Proof of Income: What Is It and How Do I Prove It?
As renters navigate the rental process, one frequent question that comes up is, "What is proof of income?" Your potential landlord will want proof that you can pay your monthly bills when you sign a lease, and this is how they’ll get it. Consider it a background check for your finances.
How can I prove my proof of income?
For renters, the primary sources to show proof of income include common documents. Prior to completing any application, it's best to gather copies of these and have a file ready to submit to your potential landlord. You should typically have two or more of the following per co-applicant. If you are applying with a spouse or co-signer, you’ll each need to submit these documents.
Employer-based documents include pay stubs, letters of employment or employment contracts. Some employers will even offer a proof of income letter. Make sure all of these items include your full name and identifying information.
Tax documents are usually your federally filed income verification. Your previous year's tax return or your W2 detailing year-end earnings will work for almost all application purposes. These documents are highly reputable, but are only available yearly and may not be an accurate representation of your current financial status if you have made significant career changes since year-end.
Unearned income is an unfair title, because the person generating this income typically has done many things to earn it. By unearned, the government simply means that this income doesn’t reflect wages for work performed or services given.
Unearned income typically includes government checks like social security payments, disability benefits and pensions. These types are guaranteed, and usually work similar to a W2 style proof. Alimony and child support are also unearned (again, meaning wages) but may require additional proof as payments can sometimes be interrupted.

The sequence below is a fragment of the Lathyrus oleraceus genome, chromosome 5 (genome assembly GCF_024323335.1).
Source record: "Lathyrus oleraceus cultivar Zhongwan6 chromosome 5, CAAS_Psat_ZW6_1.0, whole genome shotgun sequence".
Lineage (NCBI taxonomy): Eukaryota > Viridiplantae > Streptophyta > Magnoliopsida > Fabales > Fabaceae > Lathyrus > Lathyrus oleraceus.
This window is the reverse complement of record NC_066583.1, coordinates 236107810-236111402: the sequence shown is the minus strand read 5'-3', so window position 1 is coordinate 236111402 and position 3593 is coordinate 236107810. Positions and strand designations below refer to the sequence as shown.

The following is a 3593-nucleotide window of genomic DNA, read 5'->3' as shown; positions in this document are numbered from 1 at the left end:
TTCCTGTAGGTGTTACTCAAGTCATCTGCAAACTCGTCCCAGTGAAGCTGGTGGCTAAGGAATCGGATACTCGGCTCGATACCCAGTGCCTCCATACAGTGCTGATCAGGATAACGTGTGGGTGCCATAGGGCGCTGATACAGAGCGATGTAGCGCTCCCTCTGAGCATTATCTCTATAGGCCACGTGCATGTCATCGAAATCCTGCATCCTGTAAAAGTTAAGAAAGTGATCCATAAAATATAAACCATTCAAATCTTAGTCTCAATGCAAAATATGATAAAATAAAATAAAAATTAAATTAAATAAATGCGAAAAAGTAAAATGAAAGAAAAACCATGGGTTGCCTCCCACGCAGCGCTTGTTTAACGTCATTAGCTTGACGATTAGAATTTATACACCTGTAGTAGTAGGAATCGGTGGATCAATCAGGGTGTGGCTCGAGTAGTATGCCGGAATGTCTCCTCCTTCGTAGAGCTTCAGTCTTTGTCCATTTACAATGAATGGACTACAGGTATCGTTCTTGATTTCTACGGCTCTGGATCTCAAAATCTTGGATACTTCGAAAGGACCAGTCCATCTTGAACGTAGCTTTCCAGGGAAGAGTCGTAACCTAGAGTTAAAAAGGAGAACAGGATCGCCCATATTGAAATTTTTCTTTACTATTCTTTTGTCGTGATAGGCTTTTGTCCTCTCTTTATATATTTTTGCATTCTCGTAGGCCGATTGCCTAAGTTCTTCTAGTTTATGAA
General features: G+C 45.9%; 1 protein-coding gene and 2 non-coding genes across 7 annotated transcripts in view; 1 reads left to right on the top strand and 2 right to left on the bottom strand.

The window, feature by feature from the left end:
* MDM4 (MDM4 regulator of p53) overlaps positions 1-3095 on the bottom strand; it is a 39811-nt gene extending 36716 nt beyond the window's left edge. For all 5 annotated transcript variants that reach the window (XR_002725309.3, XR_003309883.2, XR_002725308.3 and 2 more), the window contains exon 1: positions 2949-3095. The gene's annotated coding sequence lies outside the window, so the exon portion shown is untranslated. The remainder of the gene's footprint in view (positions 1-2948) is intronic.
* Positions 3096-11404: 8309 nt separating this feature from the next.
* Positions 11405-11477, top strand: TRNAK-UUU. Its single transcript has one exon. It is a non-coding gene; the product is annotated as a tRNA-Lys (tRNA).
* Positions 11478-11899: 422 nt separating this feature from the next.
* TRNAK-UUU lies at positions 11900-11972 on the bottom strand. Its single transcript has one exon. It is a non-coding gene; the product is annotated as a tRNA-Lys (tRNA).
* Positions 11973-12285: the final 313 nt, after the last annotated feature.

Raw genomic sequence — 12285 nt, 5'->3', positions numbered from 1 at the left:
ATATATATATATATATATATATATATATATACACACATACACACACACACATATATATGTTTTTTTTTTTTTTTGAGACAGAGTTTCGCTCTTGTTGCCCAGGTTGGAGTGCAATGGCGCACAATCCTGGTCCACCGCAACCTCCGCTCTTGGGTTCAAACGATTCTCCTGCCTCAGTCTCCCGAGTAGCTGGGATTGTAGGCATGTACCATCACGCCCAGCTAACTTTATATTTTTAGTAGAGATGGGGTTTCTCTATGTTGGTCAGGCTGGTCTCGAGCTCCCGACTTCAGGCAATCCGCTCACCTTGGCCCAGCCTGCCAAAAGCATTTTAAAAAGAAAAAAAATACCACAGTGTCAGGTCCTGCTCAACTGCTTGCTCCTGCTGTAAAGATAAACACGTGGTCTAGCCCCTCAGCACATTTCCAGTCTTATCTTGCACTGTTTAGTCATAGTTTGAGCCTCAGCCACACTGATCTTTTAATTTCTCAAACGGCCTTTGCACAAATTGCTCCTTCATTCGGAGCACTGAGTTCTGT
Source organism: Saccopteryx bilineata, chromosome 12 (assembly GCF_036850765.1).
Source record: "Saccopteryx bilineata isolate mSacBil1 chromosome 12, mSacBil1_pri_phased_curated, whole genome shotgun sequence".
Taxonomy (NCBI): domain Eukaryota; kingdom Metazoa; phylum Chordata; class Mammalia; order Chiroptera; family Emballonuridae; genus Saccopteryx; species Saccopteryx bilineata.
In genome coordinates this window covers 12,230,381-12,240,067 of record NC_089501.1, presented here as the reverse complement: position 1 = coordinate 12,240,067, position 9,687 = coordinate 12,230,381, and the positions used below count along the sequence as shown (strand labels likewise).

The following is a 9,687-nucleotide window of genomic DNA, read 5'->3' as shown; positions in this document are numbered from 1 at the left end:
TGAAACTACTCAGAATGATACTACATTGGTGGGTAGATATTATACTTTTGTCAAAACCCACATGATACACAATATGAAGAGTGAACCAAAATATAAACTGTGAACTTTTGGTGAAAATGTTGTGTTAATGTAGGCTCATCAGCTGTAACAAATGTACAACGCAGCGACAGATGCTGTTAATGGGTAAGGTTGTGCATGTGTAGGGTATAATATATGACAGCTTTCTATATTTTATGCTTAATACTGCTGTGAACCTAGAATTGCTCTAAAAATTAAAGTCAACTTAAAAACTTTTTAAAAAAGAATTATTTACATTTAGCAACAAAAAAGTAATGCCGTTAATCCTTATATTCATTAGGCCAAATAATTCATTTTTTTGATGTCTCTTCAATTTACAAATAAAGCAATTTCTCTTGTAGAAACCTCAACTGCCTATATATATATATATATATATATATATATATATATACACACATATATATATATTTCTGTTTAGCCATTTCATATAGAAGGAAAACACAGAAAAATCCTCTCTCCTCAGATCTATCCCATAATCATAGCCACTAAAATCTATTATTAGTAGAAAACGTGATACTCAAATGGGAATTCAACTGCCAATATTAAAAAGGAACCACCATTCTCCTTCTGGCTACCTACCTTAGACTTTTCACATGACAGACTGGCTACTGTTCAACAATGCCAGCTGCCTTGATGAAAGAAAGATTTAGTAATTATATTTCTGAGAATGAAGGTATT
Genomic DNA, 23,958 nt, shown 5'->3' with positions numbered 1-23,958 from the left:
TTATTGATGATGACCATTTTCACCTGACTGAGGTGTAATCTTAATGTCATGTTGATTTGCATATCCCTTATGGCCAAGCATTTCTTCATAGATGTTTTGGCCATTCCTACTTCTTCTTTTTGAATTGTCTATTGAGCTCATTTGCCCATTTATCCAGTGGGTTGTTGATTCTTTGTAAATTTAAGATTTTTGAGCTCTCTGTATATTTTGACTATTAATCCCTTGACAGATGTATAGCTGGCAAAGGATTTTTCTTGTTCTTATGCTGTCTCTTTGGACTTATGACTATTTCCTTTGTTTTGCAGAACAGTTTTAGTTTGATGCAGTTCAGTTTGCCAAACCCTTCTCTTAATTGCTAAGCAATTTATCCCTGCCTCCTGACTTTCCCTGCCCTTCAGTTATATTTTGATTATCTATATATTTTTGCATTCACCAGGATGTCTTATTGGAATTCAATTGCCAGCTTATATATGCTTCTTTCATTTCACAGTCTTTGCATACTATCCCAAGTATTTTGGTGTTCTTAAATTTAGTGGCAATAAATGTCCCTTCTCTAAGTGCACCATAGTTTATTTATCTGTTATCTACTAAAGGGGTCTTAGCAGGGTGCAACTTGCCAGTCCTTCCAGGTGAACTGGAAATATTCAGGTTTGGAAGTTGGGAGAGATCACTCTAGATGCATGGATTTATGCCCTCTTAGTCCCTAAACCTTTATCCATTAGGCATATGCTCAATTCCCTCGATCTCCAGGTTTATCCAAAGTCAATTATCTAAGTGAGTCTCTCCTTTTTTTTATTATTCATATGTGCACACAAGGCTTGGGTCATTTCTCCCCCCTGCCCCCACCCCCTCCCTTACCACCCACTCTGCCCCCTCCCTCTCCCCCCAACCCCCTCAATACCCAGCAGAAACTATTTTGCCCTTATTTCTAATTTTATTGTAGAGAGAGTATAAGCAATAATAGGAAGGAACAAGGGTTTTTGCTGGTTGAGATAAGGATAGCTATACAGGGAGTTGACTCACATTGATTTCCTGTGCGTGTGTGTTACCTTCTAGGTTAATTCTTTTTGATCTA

Short term disability, workers compensation and unemployment benefits are additional examples of unearned income. Student loan disbursements may also be included in this group. As income, it’s technically verifiable but it all has a limited time window — you only get it for a little while. For different landlords, this time-limited income may not be enough to verify a future ability to pay rent.
For many self-employed workers, yearly tax information includes tax returns or a 1099 form which help provide proof of income. Another method available to this group is to provide a profit and loss statement, usually prepared by a CPA. Additionally, bank statements may be an option for the self-employed. As with unearned incomes, however, some landlords will want to see a steady income over a period of time.
The specific requirements for proof of income will vary based on the potential landlord, so make sure to ask them exactly what they’re looking for. Documents showing a continued, reliable income from an authoritative source like an employer or federal tax return are likely to be accepted by most.